[kuh-man-der, -mahn-]


Origin of commander

1250–1300; Middle English < Old French comandere, equivalent to comand(er) to command + -ere < Latin -ātōr- -ator
Related formscom·mand·er·ship, nounsub·com·mand·er, nounsub·com·mand·er·ship, nounun·der·com·mand·er, noun Unabridged Based on the Random House Unabridged Dictionary, © Random House, Inc. 2019

Examples from the Web for commandership

Historical Examples of commandership

  • Some years before, he had resigned his commandership in the Northern club.

    Horace Chase

    Constance Fenimore Woolson

  • The same is still truer when we come to the inferior orders, which are still fairly high, such as the Commandership of the Bath.

  • Not if they are history, and eloquence and commandership have power over the blood and souls of men.

  • After Absalom's rebellion David foolishly and unjustly offered the commandership of the army to his nephew Amasa.

  • Through the actual topknot, a long eagle feather, in special signification of commandership, was stuck slantingly.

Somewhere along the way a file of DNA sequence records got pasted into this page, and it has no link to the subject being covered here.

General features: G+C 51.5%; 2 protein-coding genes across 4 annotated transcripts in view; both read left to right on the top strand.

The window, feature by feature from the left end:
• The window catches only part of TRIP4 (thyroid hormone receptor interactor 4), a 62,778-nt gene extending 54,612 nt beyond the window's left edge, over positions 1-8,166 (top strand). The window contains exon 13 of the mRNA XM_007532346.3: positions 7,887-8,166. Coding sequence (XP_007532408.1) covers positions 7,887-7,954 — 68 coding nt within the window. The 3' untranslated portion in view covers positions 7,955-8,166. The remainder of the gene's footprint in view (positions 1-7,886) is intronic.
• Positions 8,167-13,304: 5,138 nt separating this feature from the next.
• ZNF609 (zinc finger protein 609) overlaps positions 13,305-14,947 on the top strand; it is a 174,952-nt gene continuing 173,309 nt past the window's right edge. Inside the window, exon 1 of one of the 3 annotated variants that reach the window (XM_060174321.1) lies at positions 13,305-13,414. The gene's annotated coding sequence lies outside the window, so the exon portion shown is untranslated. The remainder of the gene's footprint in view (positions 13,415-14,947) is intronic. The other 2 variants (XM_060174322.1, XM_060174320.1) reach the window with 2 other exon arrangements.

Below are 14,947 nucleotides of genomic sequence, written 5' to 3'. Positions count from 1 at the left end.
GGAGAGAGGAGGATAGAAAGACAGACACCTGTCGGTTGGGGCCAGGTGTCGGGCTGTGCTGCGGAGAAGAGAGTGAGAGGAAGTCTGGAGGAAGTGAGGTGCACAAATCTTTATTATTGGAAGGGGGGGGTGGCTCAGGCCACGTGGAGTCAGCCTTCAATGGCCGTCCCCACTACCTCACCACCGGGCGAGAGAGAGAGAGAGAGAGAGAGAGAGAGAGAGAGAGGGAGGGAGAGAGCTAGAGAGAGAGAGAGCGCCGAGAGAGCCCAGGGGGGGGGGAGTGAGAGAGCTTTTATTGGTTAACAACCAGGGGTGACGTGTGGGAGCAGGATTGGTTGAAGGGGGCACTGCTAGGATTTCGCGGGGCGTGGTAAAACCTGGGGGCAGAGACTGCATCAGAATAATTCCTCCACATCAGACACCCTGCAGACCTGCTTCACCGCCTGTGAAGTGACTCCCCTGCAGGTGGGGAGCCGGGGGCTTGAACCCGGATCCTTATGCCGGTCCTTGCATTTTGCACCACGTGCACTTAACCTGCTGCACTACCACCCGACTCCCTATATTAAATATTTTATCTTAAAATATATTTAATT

British Dictionary definitions for commandership



an officer in command of a military formation or operation
a naval commissioned rank junior to captain but senior to lieutenant commander
the second in command of larger British warships
someone who holds authority
a high-ranking member of some knightly or fraternal orders
an officer responsible for a district of the Metropolitan Police in London
history the administrator of a house, priory, or landed estate of a medieval religious order
Derived Formscommandership, noun
Collins English Dictionary - Complete & Unabridged 2012 Digital Edition © William Collins Sons & Co. Ltd. 1979, 1986 © HarperCollins Publishers 1998, 2000, 2003, 2005, 2006, 2007, 2009, 2012

Word Origin and History for commandership



early 14c., comandur, from Old French comandeor, from comander (see command (v.)). Commander in chief attested from 1650s.

Online Etymology Dictionary, © 2010 Douglas Harper